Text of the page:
Sunday, July 23, 2006

More from N'Awlins...

The tourist areas are fine. Some restaurants and hotels have not reopened, and many of the bigger stores in the Quarter (like Saks Fifth Ave) were looted (and torched) and have not re-opened yet. There are only 200,000 people in the city now, so it seems empty--like a Saturday or a holiday, but on a weekday. There are billboards everywhere advertising lawyers to sue insurance companies (my favorite said "Wind or Rain...Attorney Bob Jones can help YOU." Bob Jones is helping himself obviously, because by the time he gets a settlement from insurance and takes his third, there will be nothing left for anyone to rebuild with). I saw a lot of signs in store windows that said things like "CNA Insurance SUCKS!" or "AllState only paid us $10,000."

I drove through one of the worst neighborhoods on my way to the airport (not the infamous 9th ward, but an area just north of uptown where many of the rappers are from originally) and it's devastated. It needs to be razed and rebuilt, but because of the proximity to downtown, I know it won't be rebuilt for poor people, so I am reluctant to suggest demolition. The shotgun houses are destroyed, and have that curious coded graffiti all over the front that we saw on CNN ("one dead" or "dog inside", etc), yet still have people living in them, like squatters would live (but in their own homes). I saw one house with no front door, no windows, and a blue tarp on the roof to cover a gaping hole, with 3 young kids sitting inside what would have been the living room. It was over 100 degrees outside.

The mosquitos are intense at dawn and dusk, and the smell in certain areas is like a fish market (or worse--that's the nearest smell I can relate it to). No one should have to live like this. I half expected to see Sally Struthers come walking out from behind a house the way she does on the Feed The Children commercials from Africa. That this can be happening in the US is unbelievable and unacceptable. With the wealth that exists in this country, it is hard to believe we have poverty anywhere in the world, let alone in the US. New Orleans just reconfirms the disparity and lack of caring by the have's for the have not's.

Friday, July 21, 2006

So, here I sit in New Orleans in a law office, waiting for my flight to go home. I was brought down here to testify in a deposition for UNLV against Cash Money. UNLV sued Cash Money because they allege they were not ever paid properly--ya know, same experience as EVERY artist (and me) who has fucked with those brothers. Juve sued, they settled (I thought he was nuts to settle for 25% of what he was owed), he didn't get paid and had to sue again. BG sued, settled this past May, and didn't get paid and is about to sue again. UNLV sued and they settled today...let's see if they get paid... you already know what I think.

Anyway, the law firm called me to testify back in May as an "expert witness" in the UNLV case, regarding what royalties they SHOULD have been paid since I've broken down royalty calculations so many times for so many artists and indie labels.

I sat down at the deposition-- my butt BARELY was in the chair, when Cash Money decided to settle the case. Classic! I guess no one on their side wanted to hear what I had to say... the UNLV side was ANXIOUS for what I had to say to become part of public record (meaning every other artist who wanted to sue could use that info for their own benefit).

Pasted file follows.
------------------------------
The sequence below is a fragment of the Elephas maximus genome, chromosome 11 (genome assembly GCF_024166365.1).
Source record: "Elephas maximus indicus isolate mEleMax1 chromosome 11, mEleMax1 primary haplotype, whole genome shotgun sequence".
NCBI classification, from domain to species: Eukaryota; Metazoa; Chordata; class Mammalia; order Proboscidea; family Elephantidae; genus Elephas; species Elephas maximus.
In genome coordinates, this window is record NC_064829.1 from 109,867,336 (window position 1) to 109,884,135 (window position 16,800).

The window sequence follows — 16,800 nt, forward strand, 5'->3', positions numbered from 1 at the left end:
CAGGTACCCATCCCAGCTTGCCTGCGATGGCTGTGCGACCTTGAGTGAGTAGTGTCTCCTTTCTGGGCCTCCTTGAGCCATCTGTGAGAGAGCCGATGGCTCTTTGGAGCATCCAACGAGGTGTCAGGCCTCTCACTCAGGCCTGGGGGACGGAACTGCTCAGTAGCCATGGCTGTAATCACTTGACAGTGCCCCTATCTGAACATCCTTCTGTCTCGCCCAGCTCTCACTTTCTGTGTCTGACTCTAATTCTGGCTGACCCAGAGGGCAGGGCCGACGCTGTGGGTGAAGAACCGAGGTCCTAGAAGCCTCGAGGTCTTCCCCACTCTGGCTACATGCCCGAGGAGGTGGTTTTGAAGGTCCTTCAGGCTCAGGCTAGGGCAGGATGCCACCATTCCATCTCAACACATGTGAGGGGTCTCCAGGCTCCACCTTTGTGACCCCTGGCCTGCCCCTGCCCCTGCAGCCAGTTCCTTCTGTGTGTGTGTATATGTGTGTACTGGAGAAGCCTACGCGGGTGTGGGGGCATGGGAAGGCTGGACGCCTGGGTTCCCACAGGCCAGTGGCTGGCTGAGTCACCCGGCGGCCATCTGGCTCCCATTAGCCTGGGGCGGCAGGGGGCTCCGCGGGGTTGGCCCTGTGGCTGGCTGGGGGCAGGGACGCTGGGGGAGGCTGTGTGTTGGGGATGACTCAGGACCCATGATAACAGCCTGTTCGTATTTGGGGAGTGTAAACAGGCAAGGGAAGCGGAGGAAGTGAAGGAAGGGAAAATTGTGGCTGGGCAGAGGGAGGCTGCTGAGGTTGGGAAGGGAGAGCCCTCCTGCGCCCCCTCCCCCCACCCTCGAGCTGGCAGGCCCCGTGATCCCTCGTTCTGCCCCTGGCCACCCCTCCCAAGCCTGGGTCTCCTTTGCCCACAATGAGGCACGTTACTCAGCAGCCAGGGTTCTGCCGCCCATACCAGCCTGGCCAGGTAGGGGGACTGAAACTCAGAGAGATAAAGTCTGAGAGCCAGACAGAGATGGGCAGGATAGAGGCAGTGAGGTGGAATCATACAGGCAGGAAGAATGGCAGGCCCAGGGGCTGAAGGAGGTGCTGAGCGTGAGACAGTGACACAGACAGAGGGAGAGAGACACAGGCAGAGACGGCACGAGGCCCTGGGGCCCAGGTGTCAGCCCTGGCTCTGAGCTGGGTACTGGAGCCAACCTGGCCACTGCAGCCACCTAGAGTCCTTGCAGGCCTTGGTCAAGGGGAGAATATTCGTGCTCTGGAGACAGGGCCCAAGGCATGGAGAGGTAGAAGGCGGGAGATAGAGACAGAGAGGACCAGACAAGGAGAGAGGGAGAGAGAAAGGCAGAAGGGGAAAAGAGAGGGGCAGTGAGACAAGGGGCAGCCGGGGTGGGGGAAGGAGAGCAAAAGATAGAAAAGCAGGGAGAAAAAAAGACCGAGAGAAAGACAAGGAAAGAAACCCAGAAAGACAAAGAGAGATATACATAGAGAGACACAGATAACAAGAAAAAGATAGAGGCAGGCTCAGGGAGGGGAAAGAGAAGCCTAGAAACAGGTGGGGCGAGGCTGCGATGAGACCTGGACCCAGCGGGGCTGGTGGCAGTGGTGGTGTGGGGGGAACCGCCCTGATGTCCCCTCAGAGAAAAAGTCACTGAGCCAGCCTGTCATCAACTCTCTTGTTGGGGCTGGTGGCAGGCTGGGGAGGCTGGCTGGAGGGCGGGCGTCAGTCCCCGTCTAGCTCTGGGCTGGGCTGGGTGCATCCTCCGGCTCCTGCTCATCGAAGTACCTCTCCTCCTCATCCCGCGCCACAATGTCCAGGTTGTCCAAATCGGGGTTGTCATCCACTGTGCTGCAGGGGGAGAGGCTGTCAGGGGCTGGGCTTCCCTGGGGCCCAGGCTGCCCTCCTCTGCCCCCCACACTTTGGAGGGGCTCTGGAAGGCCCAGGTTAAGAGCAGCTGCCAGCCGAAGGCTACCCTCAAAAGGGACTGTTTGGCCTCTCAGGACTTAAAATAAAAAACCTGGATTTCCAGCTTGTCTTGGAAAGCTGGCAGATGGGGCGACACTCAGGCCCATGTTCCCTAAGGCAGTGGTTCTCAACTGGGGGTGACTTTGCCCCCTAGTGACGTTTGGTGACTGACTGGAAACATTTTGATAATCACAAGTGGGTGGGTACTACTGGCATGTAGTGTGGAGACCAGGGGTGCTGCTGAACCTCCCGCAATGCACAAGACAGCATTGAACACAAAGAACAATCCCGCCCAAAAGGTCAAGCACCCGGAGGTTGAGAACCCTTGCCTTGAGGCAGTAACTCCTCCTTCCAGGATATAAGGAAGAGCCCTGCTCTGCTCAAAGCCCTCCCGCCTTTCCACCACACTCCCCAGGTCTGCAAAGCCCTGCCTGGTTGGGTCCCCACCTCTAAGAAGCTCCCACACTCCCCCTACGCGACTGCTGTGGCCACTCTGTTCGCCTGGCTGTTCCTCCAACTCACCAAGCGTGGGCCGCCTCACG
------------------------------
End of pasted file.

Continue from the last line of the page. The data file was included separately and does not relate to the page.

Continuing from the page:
So, here I sit in N'Awlins, waiting for my flight home.

I've been back twice since Katrina--and by the way, that's how locals refer to time here, as pre-Katrina or post-Katrina. It's so sad, but their resilience is so outstanding. As we sat at lunch at the Loews Hotel celebrating, I was able to hear at all the tables around us, that people repairing their homes is THE topic of conversation. The owner of the restaurant recognized the attorney who was with us (Rick), and immediately came over to chat. After the initial pleasantries, the hello, how are yous, the topic switched to how's your house coming along... Rick is demolishing his home and rebuilding, and has had trouble scheduling the demolition--a good contractor is a prized possession in this town the way a great dentist or a good barber is, elsewhere.

I had a chance to chat with the court reporter, and she had evacuated days before the flood. She said her home in Metairie had minimal damage--just water and mold damage. Hell, that's enough!! But I guess when such a large portion of people lost everything, one feels grateful for just water and mold damage.

Rick explained that there are only 200,000 people in New Orleans right now, a far cry from its pre-Katrina size. Folks are optimistic and resilient. This morning I saw a homeless woman sleeping on the corner of St Charles and canal. I imagine that's a common site here, and the reduced number of people of color is obvious to me. Certainly different from pre-K. I was excited to see cars rolling by with 22s (rims) because to me that is a sign of the pre-K New Orleans.

I didn't go over to the ninth ward. I didn't think I could stand it. I have a tendency to see things that need fixing and try to fix them, and this one I can't fix. I'm at capacity trying to fix a small section of the urban music business. But I did buy a shirt that says "New Orleans Matters." And it does. So do UNLV.